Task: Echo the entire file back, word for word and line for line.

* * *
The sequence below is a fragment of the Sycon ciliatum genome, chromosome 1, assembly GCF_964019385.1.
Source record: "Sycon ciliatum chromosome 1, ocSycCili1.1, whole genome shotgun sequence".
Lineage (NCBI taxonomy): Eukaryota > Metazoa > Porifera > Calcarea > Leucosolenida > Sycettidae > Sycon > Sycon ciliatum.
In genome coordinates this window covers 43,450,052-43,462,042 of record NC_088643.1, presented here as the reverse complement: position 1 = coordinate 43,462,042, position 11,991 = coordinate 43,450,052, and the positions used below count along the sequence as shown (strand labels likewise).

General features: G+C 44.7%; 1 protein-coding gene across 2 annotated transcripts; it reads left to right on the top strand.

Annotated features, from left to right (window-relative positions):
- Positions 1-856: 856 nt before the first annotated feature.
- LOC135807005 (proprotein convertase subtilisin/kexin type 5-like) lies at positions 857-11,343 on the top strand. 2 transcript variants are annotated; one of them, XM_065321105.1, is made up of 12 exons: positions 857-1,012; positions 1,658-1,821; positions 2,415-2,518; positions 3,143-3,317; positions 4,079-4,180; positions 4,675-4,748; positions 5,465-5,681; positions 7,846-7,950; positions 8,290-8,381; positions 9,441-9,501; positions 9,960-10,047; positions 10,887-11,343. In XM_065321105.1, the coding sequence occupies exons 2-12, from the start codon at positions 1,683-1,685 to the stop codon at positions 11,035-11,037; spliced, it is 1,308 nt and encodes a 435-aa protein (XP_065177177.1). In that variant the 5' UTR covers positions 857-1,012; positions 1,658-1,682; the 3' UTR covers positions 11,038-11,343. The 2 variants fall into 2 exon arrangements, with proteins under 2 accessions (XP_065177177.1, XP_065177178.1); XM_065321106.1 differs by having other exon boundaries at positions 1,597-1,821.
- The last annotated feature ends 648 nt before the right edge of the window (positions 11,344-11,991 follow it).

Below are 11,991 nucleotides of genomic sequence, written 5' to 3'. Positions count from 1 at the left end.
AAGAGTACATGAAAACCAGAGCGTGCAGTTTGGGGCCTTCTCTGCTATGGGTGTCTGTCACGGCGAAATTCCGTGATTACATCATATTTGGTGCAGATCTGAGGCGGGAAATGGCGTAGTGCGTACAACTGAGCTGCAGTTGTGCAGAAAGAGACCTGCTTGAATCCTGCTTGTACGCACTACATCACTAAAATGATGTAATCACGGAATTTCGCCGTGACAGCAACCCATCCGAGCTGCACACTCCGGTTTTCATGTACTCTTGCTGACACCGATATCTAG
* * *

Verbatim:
The sequence below is a fragment of the Sycon ciliatum genome, chromosome 1, assembly GCF_964019385.1.
Source record: "Sycon ciliatum chromosome 1, ocSycCili1.1, whole genome shotgun sequence".
Lineage (NCBI taxonomy): Eukaryota > Metazoa > Porifera > Calcarea > Leucosolenida > Sycettidae > Sycon > Sycon ciliatum.
In genome coordinates this window covers 43,450,052-43,462,042 of record NC_088643.1, presented here as the reverse complement: position 1 = coordinate 43,462,042, position 11,991 = coordinate 43,450,052, and the positions used below count along the sequence as shown (strand labels likewise).

General features: G+C 44.7%; 1 protein-coding gene across 2 annotated transcripts; it reads left to right on the top strand.

Annotated features, from left to right (window-relative positions):
- Positions 1-856: 856 nt before the first annotated feature.
- LOC135807005 (proprotein convertase subtilisin/kexin type 5-like) lies at positions 857-11,343 on the top strand. 2 transcript variants are annotated; one of them, XM_065321105.1, is made up of 12 exons: positions 857-1,012; positions 1,658-1,821; positions 2,415-2,518; positions 3,143-3,317; positions 4,079-4,180; positions 4,675-4,748; positions 5,465-5,681; positions 7,846-7,950; positions 8,290-8,381; positions 9,441-9,501; positions 9,960-10,047; positions 10,887-11,343. In XM_065321105.1, the coding sequence occupies exons 2-12, from the start codon at positions 1,683-1,685 to the stop codon at positions 11,035-11,037; spliced, it is 1,308 nt and encodes a 435-aa protein (XP_065177177.1). In that variant the 5' UTR covers positions 857-1,012; positions 1,658-1,682; the 3' UTR covers positions 11,038-11,343. The 2 variants fall into 2 exon arrangements, with proteins under 2 accessions (XP_065177177.1, XP_065177178.1); XM_065321106.1 differs by having other exon boundaries at positions 1,597-1,821.
- The last annotated feature ends 648 nt before the right edge of the window (positions 11,344-11,991 follow it).

Below are 11,991 nucleotides of genomic sequence, written 5' to 3'. Positions count from 1 at the left end.
AAGAGTACATGAAAACCAGAGCGTGCAGTTTGGGGCCTTCTCTGCTATGGGTGTCTGTCACGGCGAAATTCCGTGATTACATCATATTTGGTGCAGATCTGAGGCGGGAAATGGCGTAGTGCGTACAACTGAGCTGCAGTTGTGCAGAAAGAGACCTGCTTGAATCCTGCTTGTACGCACTACATCACTAAAATGATGTAATCACGGAATTTCGCCGTGACAGCAACCCATCCGAGCTGCACACTCCGGTTTTCATGTACTCTTGCTGACACCGATATCTAG